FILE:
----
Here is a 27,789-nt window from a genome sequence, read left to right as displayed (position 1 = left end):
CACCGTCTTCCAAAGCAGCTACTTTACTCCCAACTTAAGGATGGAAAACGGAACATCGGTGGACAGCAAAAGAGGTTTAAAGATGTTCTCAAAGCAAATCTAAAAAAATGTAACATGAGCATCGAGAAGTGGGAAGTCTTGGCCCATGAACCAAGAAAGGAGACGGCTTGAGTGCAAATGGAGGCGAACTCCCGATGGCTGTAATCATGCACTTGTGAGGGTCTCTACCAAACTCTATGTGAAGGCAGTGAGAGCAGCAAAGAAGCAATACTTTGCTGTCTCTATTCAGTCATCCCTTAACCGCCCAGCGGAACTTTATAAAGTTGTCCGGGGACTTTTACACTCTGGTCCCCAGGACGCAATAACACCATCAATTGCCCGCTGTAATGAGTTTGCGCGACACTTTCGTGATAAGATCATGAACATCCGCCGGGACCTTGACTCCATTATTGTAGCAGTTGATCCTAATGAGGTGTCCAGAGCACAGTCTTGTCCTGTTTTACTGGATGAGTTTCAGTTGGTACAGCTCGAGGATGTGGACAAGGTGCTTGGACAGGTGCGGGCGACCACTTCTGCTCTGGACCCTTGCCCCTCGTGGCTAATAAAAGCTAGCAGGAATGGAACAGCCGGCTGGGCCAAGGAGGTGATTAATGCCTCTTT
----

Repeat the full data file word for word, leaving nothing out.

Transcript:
Here is a 27,789-nt window from a genome sequence, read left to right as displayed (position 1 = left end):
CACCGTCTTCCAAAGCAGCTACTTTACTCCCAACTTAAGGATGGAAAACGGAACATCGGTGGACAGCAAAAGAGGTTTAAAGATGTTCTCAAAGCAAATCTAAAAAAATGTAACATGAGCATCGAGAAGTGGGAAGTCTTGGCCCATGAACCAAGAAAGGAGACGGCTTGAGTGCAAATGGAGGCGAACTCCCGATGGCTGTAATCATGCACTTGTGAGGGTCTCTACCAAACTCTATGTGAAGGCAGTGAGAGCAGCAAAGAAGCAATACTTTGCTGTCTCTATTCAGTCATCCCTTAACCGCCCAGCGGAACTTTATAAAGTTGTCCGGGGACTTTTACACTCTGGTCCCCAGGACGCAATAACACCATCAATTGCCCGCTGTAATGAGTTTGCGCGACACTTTCGTGATAAGATCATGAACATCCGCCGGGACCTTGACTCCATTATTGTAGCAGTTGATCCTAATGAGGTGTCCAGAGCACAGTCTTGTCCTGTTTTACTGGATGAGTTTCAGTTGGTACAGCTCGAGGATGTGGACAAGGTGCTTGGACAGGTGCGGGCGACCACTTCTGCTCTGGACCCTTGCCCCTCGTGGCTAATAAAAGCTAGCAGGAATGGAACAGCCGGCTGGGCCAAGGAGGTGATTAATGCCTCTTT